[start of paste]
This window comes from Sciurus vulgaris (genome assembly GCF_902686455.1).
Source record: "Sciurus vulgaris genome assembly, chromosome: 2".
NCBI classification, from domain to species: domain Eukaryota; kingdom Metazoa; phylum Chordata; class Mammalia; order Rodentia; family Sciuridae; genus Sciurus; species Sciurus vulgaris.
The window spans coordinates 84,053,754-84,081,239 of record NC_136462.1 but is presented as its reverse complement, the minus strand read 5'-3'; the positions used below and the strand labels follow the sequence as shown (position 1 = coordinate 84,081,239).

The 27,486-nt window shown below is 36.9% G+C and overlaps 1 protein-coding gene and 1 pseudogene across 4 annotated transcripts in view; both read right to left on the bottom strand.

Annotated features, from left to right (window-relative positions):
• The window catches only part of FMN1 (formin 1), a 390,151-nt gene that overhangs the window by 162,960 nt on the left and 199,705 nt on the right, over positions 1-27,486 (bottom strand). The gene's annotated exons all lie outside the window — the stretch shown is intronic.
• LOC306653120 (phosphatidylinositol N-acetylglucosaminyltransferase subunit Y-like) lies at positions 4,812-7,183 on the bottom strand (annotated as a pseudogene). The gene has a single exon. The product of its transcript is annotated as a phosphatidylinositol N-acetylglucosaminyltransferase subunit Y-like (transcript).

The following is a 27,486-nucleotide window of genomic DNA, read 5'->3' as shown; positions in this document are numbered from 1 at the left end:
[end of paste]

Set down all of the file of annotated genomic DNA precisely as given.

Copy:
This window comes from Sciurus vulgaris (genome assembly GCF_902686455.1).
Source record: "Sciurus vulgaris genome assembly, chromosome: 2".
NCBI classification, from domain to species: domain Eukaryota; kingdom Metazoa; phylum Chordata; class Mammalia; order Rodentia; family Sciuridae; genus Sciurus; species Sciurus vulgaris.
The window spans coordinates 84,053,754-84,081,239 of record NC_136462.1 but is presented as its reverse complement, the minus strand read 5'-3'; the positions used below and the strand labels follow the sequence as shown (position 1 = coordinate 84,081,239).

The 27,486-nt window shown below is 36.9% G+C and overlaps 1 protein-coding gene and 1 pseudogene across 4 annotated transcripts in view; both read right to left on the bottom strand.

Annotated features, from left to right (window-relative positions):
• The window catches only part of FMN1 (formin 1), a 390,151-nt gene that overhangs the window by 162,960 nt on the left and 199,705 nt on the right, over positions 1-27,486 (bottom strand). The gene's annotated exons all lie outside the window — the stretch shown is intronic.
• LOC306653120 (phosphatidylinositol N-acetylglucosaminyltransferase subunit Y-like) lies at positions 4,812-7,183 on the bottom strand (annotated as a pseudogene). The gene has a single exon. The product of its transcript is annotated as a phosphatidylinositol N-acetylglucosaminyltransferase subunit Y-like (transcript).

The following is a 27,486-nucleotide window of genomic DNA, read 5'->3' as shown; positions in this document are numbered from 1 at the left end: